All of this happened between 1997 and 1999, no need to inquire about my current health. [third in a series]
After leaving the hospital that first time, I began the usual asthma regimen of steroid inhalers, prednisone, and antibiotics. I picked up a dust mask to wear when mowing my lawn. I was careful. I was hopeful, even optimistic. This would not last long.
As soon as I was weaned off the prednisone and antibiotics, the symptoms re-emerged in force. Instead of concern about the diagnosis or something missed, I was accused of not following the doctor's orders. I found this dynamic to be common with all the doctors I dealt with over the two years of The Cough. They were never wrong, never at fault, only the patient could be making things worse. Within a month, I was looking for another pulmonologist. That was right after arriving in advance of my appointment and waiting TWO HOURS for him to show up. When he did show up, he (for the second time) accused me of not following his directions and dismissed my denials.
Meanwhile, back at my primary doctor's office, there were regular arguments about the cause of my problems. The doctor insisted I had allergies aggravated by acid reflux issues. This was instead of The Cough aggravating my acid reflux problem. I finally insisted he refer me to an allergist to determine just what these alleged allergies might be.
And so it came to pass that I went to the allergist.
Allergists have an interesting practice. When I walked into the examining room, I was asked to blow my nose into what appeared to be a piece of waxed paper. At one time in my life, I would not have been able to do this. I was terrible at blowing my nose, all I would accomplish is blocking my Eustachian tubes and blunting my otherwise good hearing. But along with this lung problem, I had plenty of sinus mucus. And, due to the prednisone I was now taking on a daily ongoing basis, blowing my nose produced a copious amount into that paper.
The doctor came in and interviewed me about possible allergies I might have. I explained that I had not ever had any that I was aware of. The only thing close to an allergy was my having to sneeze a few times after leaving my workplace when pine pollen was in the air. Here in Florida, pine trees are like weeds. They are everywhere. When they produce pollen, it's almost like living in a yellow cloud of dust. My workplace was climate controlled and intake air was heavily filtered. Dust of any kind is anathema to switching equipment. When leaving the office, I would sneeze three times and never again. That was it, the full extent of my sensitivity to foreign substances. The doctor seemed skeptical.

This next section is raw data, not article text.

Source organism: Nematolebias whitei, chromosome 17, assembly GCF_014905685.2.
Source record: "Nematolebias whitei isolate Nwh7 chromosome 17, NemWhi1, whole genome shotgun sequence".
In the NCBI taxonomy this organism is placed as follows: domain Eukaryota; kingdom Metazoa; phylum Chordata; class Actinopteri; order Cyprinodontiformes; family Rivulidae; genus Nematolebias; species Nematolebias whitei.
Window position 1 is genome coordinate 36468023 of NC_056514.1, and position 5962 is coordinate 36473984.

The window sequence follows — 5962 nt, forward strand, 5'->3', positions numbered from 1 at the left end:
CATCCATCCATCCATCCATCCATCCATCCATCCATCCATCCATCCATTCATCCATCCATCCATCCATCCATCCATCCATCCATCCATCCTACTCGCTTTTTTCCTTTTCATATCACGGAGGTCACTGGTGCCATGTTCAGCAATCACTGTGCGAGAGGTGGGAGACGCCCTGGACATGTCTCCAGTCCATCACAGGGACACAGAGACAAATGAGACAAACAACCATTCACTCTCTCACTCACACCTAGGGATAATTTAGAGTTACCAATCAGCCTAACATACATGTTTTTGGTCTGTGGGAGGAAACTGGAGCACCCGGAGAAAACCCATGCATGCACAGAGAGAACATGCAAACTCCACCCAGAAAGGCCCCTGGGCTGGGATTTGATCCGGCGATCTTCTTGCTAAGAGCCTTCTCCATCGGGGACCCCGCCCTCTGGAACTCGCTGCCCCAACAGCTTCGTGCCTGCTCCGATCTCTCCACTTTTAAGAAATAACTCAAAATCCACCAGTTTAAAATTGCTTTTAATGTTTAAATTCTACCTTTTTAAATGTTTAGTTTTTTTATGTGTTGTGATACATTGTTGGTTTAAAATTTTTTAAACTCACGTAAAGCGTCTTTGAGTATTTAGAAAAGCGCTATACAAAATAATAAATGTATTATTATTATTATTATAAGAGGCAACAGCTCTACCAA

In due course, he poked my upper left arm with a pin with some substance on it to "get a baseline" for the allergy tests which would be run at my next week's appointment. When I returned for that appointment, I learned that I reacted so minimally to that baseline test that he worried that the allergy tests would not work well. But that didn't stop him. They ran what I like to call the "Porcupine Test" or maybe the "Excessive Acupuncture Procedure." 30-something pins were stuck in my back and left there for many minutes. After they were removed, I was asked to come back in a couple of days to evaluate the results.
There were no reactions. I was then given shots of some other substances in my arm. These also failed to produce any reaction. The doctor was clearly puzzled. He told me there was definitely a problem because my mucus samples were loaded with pus. I obviously had some kind of infection or a reaction to something. He ordered a sinus scan.
A sinus scan, if you have not had one, is done in an MRI. You lie on your back with your head in this large white ring and told not to move. There's a lot of noise, like grinding stones, and it seems to go on forever. It actually only takes about 5 minutes. And a week to get the pictures and analysis. It showed I did, indeed, have a sinus infection in two areas (lower sinus) and a slightly deviated septum. The allergist had me referred to an Otolaryngologist. This is, if you do not know, an ear, nose, and throat (ENT) specialist. Those who specialize in this are as strange to me as proctologists.
Once I went to him, I began to have serious doubts about the medical community. He wanted to take a sample. To do this, he sprayed some kind of painkiller into my nostril and then began stuffing several instruments of torture into it. One of these was a light. It was eerie to have light seemingly come from behind my eye. But he got his sample and asked me to come back in a week to go over the results.
That next visit showed me why I should not trust doctors. He now had those sinus scan pictures in his possession and became fixated with that slightly deviated septum. He could fix that. Sinus surgery was indicated, he said. It would improve the drainage, he explained, which should help to reduce the sinus infections. Those would be the sinus infections which he assumed I was plagued with. But, in reality, were the grand total of two that I had suffered in my lifetime.
I did what I do best, and what doctors fear most, I researched. Specifically, sinus surgery. What I found was that the AMA had taken a new position on sinus surgery in the last few years; they opposed it if the patient could breathe through his nose. Their studies showed that sinus surgery begot more sinus surgery and did not reduce infection rates appreciably over time. My ENT doctor had not heard of this. Neither did his yacht broker, I don't think.
We disagreed about the sinus surgery. Repeatedly. Loudly. He did, however, suggest I get a referral to an infectious disease doctor to treat the pseudomonas infection he had found in my sinus. Which I did. I also considered locating a different ENT doctor.
A Night Unremembered
7 years ago